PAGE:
Yes, it’s tough out there. As I write this, we are all faced with the specter of the invisible coronavirus bug attacking our health, threatening our own lives and that of our family and friends, and doing serious, and potentially long-term damage to our financial well-being. We are all getting tired of talking about what we are doing to amuse ourselves indoors and lamenting the declining economy. We want to quickly get back to the good times where jobs, prospects and customers were plentiful.
However, reality being the inconvenient thing that it is, we are forced to deal with an ongoing economic environment that will profoundly impact how we need to sell and how and when our customers buy. This may not be true for all of us, but for a large portion of the business community, change is not optional. The good old days are fast receding and it is up to each of us to take steps to come out of this thing as best as possible.
The good news is that there are some benefits to be gained if we look at the tough economic times as a period for learning, growing and perfecting our craft. While we have little or no control over the macro environment (spread of the disease, government actions, strength of the economy, financial health of our customers, etc.), there is much we can do on a micro basis, and this is where our individual fortunes will lie.
Patience is an important virtue for managing tough times. We want to throw our hands up and walk away but we toughen up, buckle down and stay the course. We realize that it might be tough sledding for a while but it’s not so easy to jump to the next ship because that ship may also be floundering.
Necessity Drives Efficiency
One of the downsides to a good economy is that it can lead to laziness. When there are lots of buyers, companies develop poor habits regarding their marketing strategy. They pay little attention to issues like branding, lead nurturing and sales efficiency and take a steady stream of orders for granted. Sure, things may not be perfect, but we’re making money!
By contrast, in tough and unpredictable times (like these), marketing economics are critical and we don’t have the luxury of being lazy. We tighten our processes and become more efficient and cost-effective. We learn to squeeze every bit of value from our people and financial resources. Customers are treated better because they are more necessary to our survival. Our customer support, up-sell and cross-sell skills are honed. Marketing and sales practice alignment and teamwork and synergy improve. Nothing is taken for granted and we really learn to appreciate our jobs, our company and our customers.
Perhaps the best thing you can do in a crisis is to transition your though process and actions from activity-based to results-based. And the closer you can tie these results to revenue, the better you will serve your company and protect your job security. As I stated in a previous article:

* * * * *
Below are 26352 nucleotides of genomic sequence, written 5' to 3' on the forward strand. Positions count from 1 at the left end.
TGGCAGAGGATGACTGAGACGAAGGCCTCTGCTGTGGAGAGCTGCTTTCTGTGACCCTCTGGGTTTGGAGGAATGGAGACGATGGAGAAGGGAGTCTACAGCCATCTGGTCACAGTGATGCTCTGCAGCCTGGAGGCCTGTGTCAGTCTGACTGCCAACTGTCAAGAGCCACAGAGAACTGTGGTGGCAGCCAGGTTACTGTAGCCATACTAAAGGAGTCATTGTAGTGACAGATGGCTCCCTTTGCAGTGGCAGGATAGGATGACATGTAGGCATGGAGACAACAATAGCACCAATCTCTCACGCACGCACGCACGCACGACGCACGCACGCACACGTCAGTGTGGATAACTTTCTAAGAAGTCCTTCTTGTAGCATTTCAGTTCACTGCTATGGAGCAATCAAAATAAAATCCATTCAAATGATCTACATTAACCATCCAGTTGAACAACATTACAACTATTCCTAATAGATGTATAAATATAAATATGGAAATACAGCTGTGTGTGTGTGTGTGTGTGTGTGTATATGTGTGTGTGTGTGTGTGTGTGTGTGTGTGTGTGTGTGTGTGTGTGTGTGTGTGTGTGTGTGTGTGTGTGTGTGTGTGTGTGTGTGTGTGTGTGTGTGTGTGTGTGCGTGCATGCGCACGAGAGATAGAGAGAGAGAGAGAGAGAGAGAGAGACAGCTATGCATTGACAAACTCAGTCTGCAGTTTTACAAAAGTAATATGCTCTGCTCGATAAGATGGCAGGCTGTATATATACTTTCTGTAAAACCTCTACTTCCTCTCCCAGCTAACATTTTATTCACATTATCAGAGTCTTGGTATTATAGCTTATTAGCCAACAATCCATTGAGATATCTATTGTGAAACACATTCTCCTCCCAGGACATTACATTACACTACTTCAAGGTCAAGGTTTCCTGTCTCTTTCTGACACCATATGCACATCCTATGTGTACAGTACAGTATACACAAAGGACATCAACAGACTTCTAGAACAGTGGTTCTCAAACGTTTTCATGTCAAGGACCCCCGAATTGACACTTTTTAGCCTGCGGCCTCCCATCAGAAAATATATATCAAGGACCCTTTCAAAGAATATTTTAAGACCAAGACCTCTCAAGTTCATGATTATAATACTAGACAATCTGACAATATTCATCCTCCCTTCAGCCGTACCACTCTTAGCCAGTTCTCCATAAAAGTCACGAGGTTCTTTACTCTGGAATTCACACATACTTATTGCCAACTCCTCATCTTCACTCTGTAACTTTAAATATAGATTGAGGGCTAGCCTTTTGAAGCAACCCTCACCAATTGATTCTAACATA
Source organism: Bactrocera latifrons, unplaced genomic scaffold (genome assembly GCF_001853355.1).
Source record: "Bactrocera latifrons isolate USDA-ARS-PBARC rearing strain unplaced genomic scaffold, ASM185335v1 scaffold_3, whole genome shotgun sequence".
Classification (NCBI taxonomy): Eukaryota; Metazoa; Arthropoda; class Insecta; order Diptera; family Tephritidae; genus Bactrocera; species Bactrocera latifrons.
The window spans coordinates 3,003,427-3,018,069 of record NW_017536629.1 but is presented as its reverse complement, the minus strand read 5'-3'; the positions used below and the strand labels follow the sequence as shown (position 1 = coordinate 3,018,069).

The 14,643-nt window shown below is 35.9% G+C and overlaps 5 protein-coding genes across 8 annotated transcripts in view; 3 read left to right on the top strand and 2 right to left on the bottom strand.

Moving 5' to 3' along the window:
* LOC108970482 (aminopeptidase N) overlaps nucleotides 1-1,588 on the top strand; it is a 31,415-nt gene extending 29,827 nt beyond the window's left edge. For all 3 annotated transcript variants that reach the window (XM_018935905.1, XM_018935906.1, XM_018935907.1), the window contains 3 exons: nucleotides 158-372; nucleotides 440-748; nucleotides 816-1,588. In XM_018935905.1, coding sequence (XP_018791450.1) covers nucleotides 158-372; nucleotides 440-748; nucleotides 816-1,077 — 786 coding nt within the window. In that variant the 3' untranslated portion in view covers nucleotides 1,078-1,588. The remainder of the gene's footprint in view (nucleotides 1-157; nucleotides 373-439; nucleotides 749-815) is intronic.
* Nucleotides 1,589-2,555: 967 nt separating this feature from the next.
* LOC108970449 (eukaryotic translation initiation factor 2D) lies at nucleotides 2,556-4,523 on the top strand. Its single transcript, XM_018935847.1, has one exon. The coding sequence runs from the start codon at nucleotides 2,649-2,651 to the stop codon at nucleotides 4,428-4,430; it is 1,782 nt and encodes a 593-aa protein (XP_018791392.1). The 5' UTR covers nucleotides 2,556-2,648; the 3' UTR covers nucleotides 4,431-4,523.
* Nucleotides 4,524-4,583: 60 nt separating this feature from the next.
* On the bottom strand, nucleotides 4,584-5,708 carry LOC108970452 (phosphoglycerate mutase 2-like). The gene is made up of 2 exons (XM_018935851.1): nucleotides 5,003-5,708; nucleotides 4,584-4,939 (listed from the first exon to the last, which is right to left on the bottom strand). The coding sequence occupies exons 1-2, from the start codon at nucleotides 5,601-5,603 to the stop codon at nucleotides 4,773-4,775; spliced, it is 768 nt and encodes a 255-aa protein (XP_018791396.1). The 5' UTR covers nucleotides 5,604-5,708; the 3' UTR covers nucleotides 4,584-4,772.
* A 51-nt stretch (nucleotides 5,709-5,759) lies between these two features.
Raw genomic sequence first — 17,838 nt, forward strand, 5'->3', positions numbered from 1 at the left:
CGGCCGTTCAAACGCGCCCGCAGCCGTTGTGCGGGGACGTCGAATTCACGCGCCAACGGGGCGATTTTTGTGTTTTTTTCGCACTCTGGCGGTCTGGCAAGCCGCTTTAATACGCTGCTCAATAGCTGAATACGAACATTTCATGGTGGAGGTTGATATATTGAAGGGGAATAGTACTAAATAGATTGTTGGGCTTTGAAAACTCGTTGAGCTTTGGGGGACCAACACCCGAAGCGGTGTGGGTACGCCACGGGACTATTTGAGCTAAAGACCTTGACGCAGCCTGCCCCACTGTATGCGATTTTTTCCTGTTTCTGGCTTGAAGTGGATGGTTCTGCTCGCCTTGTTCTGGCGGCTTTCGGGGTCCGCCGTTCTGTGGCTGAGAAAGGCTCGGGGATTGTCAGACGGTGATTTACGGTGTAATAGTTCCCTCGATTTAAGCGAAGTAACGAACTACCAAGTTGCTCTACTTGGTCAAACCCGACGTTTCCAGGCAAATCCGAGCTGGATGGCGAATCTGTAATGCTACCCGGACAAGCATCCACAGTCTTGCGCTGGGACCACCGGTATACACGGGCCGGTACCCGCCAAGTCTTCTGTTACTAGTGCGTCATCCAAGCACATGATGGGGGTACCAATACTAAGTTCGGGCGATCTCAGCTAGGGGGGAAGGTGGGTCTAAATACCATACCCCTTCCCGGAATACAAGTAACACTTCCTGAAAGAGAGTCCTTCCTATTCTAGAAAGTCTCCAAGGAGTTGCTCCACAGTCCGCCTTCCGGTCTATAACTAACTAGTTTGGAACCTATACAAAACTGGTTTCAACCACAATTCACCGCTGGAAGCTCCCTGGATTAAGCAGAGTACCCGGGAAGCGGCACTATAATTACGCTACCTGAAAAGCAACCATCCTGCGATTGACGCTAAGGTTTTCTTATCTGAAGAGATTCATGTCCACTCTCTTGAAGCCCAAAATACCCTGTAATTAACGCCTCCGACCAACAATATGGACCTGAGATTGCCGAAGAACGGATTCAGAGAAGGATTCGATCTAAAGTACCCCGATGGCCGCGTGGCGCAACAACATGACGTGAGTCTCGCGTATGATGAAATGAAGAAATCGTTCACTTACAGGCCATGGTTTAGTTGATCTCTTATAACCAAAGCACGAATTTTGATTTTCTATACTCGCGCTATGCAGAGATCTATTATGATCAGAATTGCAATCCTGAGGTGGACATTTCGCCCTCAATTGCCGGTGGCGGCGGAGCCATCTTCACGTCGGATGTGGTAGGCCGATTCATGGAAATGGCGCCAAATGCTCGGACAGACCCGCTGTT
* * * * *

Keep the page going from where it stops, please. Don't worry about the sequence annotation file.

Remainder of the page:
“Many companies train and incentive their sales and marketing teams to complete a set number of activities. This is because they believe that sales and marketing is a numbers game; e.g. if you make enough sales calls, revenue growth will follow. While there is some truth to this, a focus on finding and selling quality prospects is more important than meeting certain activity levels. As one of my favorite CEOs used to tell me, “Revenue solves a lot of problems, while a lack of revenue is always a problem.” To say this another way: Being busy does not equal success – results equal success.”
Friedrich Nietzsche made the observation, “What doesn’t kill us makes us stronger.” Although the marketing profession has taken its casualties, there are going to be many strong marketers coming out of the current and future economic difficulties – marketers that understand at a gut-level that there is a fine line between success and failure, prosperity and difficulty. It’s easy to be a great marketer when the market is hot and budgets are plentiful, not so much during tough times like today. But this is exactly the type of environment that will teach you lessons you never forget, and that will make you an extraordinary marketer during great times, tough times and everything in between.
If you want to learn about nine great ways to grow your business, despite the COVID-19 crisis, join me Tuesday, April 14 at my Sales Expert Channel webinar on BrightTalk.com. Even if you read this after April 14, the webinar will be available on-demand at the same link. And of course, let me know if I can assist you in any way.